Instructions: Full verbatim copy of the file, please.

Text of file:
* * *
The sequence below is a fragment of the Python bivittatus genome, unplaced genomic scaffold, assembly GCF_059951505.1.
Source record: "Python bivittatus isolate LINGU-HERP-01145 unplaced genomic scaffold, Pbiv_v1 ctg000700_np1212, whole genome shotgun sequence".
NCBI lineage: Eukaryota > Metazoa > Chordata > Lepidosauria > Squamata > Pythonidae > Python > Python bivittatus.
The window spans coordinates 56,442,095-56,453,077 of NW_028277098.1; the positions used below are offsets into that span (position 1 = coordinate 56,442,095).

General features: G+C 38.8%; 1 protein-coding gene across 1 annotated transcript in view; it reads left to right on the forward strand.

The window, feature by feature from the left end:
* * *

The sequence below is a fragment of the Python bivittatus genome, unplaced genomic scaffold, assembly GCF_059951505.1.
Source record: "Python bivittatus isolate LINGU-HERP-01145 unplaced genomic scaffold, Pbiv_v1 ctg000700_np1212, whole genome shotgun sequence".
NCBI lineage: Eukaryota > Metazoa > Chordata > Lepidosauria > Squamata > Pythonidae > Python > Python bivittatus.
The window spans coordinates 56,442,095-56,453,077 of NW_028277098.1; the positions used below are offsets into that span (position 1 = coordinate 56,442,095).

General features: G+C 38.8%; 1 protein-coding gene across 1 annotated transcript in view; it reads left to right on the forward strand.

The window, feature by feature from the left end: